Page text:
If you lived in Iran, wouldn't you want a nuclear bomb?
Imagine, for a moment, that you are an Iranian mullah. Sitting crosslegged on your Persian rug in Tehran, sipping a cup of chai, you glance up at the map of the Middle East on the wall. It is a disturbing image: your country, the Islamic Republic of Iran, is surrounded on all sides by virulent enemies and regional rivals, both nuclear and non-nuclear.
The map makes it clear: Iran is, literally, encircled by the United States and its allies.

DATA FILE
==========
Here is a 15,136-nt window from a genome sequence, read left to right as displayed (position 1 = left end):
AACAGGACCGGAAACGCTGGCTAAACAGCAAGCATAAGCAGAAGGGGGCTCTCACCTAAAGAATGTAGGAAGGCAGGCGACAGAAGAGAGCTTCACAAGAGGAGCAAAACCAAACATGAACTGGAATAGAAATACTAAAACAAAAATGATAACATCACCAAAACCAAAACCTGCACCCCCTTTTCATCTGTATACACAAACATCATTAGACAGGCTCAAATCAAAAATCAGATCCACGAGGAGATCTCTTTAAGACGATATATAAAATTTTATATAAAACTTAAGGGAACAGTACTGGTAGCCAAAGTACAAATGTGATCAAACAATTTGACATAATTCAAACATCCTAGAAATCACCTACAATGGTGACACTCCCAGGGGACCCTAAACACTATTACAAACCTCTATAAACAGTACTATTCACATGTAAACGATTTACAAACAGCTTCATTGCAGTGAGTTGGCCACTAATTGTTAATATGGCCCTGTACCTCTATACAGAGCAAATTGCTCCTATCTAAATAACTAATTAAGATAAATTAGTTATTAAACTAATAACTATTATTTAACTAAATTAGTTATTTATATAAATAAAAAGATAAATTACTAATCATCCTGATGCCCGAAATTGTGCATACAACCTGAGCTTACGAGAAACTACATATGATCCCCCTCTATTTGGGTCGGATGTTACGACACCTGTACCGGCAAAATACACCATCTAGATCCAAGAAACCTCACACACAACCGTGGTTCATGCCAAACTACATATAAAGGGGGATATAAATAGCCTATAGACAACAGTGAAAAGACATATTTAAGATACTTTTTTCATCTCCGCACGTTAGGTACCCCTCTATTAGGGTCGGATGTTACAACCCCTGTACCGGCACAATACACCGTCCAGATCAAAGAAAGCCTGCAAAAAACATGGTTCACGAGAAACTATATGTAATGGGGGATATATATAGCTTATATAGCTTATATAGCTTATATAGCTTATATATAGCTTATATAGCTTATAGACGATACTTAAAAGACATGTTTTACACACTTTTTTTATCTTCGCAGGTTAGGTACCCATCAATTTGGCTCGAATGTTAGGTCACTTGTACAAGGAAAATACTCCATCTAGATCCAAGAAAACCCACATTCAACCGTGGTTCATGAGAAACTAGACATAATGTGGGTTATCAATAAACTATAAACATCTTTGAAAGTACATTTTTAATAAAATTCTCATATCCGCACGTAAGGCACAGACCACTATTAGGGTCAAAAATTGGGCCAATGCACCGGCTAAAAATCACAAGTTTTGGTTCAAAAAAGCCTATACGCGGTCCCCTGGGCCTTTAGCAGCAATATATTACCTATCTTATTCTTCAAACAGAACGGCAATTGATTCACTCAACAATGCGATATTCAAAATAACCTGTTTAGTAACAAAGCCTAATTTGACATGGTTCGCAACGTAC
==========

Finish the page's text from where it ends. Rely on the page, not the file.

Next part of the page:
If that wasn't worrying enough, your country seems to be under (covert) attack…
Wouldn't it be rational for Iran – geographically encircled, politically isolated, feeling threatened – to want its own arsenal of nukes, for defensive and deterrent purposes?
You can read the whole of Mehdi Hasan’s brilliant Guardian article on the threat posed to Iran, here.